There is also this chocolate shop, across the street from the restaurant.  It is next to a fruit vendor, directly under a old people's home, and directly facing a huge pile of used styrofoam boxes.  Busloads of mainland tourists would be disgorged by buses, pile into the chocolate shop, walk across the street to the canteen, and get back on the bus now parked outside the canteen, without visiting anything that can remotely be considered "tourist attractions".

There is actually a temple at the street corner dedicated to "Tin Hau" (queen of heaven), a goddess worshipped especially (at least originally) by fishermen.  It is frequented by locals.  But I have never seen any mainland tourists there.

It seems to be a characteristic of low-cost tours organized by Hong Kong and mainland China companies - “tourists” eating and shopping at specialty stores catering only for them, far away from the normal tourist attractions.  One wonders whether this truly qualifies as “touring”.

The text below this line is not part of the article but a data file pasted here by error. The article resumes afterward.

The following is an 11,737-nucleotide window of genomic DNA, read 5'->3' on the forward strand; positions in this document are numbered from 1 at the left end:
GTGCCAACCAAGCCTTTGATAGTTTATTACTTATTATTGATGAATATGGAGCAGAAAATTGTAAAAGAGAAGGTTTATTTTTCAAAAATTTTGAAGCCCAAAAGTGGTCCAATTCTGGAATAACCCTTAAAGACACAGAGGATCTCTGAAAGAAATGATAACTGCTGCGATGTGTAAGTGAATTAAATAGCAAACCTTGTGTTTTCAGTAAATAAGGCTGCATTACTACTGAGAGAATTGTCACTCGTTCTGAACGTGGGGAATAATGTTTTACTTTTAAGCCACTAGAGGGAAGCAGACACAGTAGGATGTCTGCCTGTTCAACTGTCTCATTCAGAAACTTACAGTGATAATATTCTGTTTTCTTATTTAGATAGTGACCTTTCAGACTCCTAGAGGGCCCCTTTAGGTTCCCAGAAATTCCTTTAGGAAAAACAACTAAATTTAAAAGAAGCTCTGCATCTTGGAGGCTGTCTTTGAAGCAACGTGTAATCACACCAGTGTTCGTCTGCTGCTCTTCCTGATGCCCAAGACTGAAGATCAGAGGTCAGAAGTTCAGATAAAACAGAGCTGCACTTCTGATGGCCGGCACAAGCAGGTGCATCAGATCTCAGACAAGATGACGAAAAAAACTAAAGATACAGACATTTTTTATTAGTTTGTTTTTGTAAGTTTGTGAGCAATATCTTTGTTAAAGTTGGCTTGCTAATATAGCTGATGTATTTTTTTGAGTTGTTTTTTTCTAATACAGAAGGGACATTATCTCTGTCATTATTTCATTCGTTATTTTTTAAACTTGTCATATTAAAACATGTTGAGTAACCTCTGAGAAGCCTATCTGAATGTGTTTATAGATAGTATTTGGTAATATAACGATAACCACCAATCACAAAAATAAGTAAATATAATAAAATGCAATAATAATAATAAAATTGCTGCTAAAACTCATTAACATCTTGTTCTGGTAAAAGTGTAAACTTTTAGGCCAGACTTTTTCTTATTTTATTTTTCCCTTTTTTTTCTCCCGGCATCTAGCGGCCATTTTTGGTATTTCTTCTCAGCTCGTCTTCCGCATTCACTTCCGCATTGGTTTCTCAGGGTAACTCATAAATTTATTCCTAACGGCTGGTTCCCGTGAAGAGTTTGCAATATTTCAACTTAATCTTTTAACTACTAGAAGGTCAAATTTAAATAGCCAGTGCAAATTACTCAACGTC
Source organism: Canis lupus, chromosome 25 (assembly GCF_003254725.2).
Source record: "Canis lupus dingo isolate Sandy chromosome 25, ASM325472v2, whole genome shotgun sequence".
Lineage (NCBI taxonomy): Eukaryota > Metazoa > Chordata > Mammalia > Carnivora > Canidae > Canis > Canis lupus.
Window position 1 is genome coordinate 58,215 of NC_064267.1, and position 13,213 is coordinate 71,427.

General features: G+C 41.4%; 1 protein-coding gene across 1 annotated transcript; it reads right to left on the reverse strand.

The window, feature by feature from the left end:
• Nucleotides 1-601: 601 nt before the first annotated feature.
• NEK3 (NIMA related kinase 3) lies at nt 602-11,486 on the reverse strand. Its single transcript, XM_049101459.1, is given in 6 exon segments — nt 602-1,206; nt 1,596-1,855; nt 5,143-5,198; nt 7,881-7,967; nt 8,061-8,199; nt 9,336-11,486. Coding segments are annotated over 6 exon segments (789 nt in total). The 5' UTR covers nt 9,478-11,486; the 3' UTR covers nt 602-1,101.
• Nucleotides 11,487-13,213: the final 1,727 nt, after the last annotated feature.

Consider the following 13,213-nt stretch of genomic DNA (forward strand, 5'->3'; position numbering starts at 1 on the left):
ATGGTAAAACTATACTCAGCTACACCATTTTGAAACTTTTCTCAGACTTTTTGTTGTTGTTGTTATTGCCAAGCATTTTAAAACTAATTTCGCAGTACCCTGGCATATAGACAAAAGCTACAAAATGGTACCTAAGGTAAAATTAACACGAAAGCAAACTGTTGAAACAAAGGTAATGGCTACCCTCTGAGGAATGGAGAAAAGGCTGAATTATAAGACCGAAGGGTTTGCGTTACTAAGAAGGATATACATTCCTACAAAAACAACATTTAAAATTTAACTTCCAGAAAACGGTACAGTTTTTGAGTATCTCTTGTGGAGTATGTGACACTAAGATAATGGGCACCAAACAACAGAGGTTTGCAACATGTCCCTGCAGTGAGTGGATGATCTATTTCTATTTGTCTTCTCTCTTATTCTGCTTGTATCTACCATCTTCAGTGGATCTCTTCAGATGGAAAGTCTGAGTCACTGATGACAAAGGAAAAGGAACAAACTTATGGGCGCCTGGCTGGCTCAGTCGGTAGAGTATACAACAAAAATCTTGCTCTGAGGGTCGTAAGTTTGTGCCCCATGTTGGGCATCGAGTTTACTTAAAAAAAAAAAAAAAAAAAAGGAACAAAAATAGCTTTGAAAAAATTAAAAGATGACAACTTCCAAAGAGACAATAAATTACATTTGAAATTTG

Friday, September 20, 2013

Fish Head

What is this to you?

Just a 7-inch head of a salmon which is soon to become soup? 

Beautiful nature?

Delicious food?

Cruelty to an animal?

Disgusting, nauseating, upsetting?

Do our reactions to it say something significant about you and me?  Or am I just reading too much psychology?

Tuesday, September 17, 2013

Multinational Cuisine

Sunday evening my wife whipped up a simple but truly international dinner. The fusilli pasta and grape seed oil were from Italy.  The shrimp was from Vietnam.  The smoked salmon was a gift, carried from Canada.  The French beans were from Kenya.  The mushrooms were from Korea.  The broccoli, bought rather reluctantly, was from China.  The soy source was from Hong Kong.  The wine, another gift, was from Chile.  Finally, the wine glass was a souvenir carried back gingerly in my suitcase from Chile.